In the last ten years I've noticed that many, many people write then instead of than (with a smaller amount occasionally using than instead of then).

This seems a bigger problem than simply hitting the wrong keys, though most people will claim that's all it is when called on it.

Could it be that a sizeable chunk of the population aren't aware that the words aren't interchangeable?

I see that there have been other questions on this, but I want to ignore discussion over whether they can be used interchangeably (they can't), and focus on the reason the misuse of the term seems so prevalent.

EDIT: To further give focus to my question, I know a few employers who are clear that the way people write their applications will immediately affect the applicants' chances of even being considered. Among other issues (normal spelling, grammar), they have identified that this mistake will cause them as prospective employers to make a judgement on the level of education (or even intelligence!) of the applicant (rightly or wrongly).

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    For what it's worth, the words do have the same etymology and weren't differentiated in spelling until the seventeen hundreds.
    – Anonym
    Nov 13, 2015 at 21:26
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    @JohnLawler In my country they aren't pronounced the same. Nov 13, 2015 at 21:26
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    Unless someone can somehow find a scientific study that's been done on this specific topic, I don't think you're going to get anything beyond opinions. There's no practical way to tell what was going on inside the writer's mind when he made the error.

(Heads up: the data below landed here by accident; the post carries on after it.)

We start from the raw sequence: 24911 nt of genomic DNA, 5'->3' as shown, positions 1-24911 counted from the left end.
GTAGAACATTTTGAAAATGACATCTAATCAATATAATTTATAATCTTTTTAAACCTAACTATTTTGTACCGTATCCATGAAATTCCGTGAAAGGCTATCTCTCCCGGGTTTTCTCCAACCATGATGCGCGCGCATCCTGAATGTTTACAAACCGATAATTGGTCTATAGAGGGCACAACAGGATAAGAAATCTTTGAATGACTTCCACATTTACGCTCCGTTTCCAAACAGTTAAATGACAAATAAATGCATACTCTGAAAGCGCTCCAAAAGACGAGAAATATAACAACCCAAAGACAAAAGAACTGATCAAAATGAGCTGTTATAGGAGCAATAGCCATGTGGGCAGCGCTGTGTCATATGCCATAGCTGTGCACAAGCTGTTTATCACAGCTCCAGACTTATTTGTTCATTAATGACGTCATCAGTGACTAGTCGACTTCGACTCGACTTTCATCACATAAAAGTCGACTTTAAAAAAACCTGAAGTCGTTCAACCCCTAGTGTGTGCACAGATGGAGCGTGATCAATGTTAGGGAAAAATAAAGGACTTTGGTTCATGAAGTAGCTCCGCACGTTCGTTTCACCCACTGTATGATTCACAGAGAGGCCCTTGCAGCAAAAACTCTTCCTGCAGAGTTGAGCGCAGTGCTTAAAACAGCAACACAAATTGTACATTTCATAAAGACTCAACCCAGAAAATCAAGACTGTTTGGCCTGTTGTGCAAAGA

– Hot Licks
    Nov 13, 2015 at 21:31
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    My guess is that the number of people who confuse then and than has not changed substantially in the past 20 years. Thanks to the Internet, however, readers are exposed to the unedited comments of many people who would not previously have found a national or international audience for their unvarnished prose. Some of those people may be unclear about how the meanings of then and than differ; many more (I suspect) know perfectly well how the two words differ but are working without an editorial safety net when they make typographical errors in the prose that they post online.
    – Sven Yargs
    Nov 14, 2015 at 5:13
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    I have observed in myself a sort of "disconnect" between the "voice in my head" and my fingers, and this seems to account for then/than swaps and a few other simple tupos (where one common word is transformed into another). This likely only happens with touch typers, where the fingers "hear" a word and type what it sounds like rather than what "the voice in my head" actually said. All of these appear to be unrelated to the (conscious) "though process" and instead related to a sort of mind-body coordination problem. (But such errors are easily eliminated with proofreading.)
    – Hot Licks
    Nov 17, 2015 at 3:38

3 Answers 3


The confusion between than and then was much worse in the seventeenth century than it is today, it seems to me. Consider this example from page 170 of Ricard Baxter ("a Hater of false History"), Church History of the Government of Bishops and Their Councils Abbreviated (1681):

They taught the people, they bred up young Ministers, they kept out Heresies and Schismes, they guided the churches by the light of Sacred truth, and by the power of Reason and Love: And who than was the Bishop? who is the real Architect he that buildeth the house, or he that hath the title, and doth nothing unless it be hindering the builders?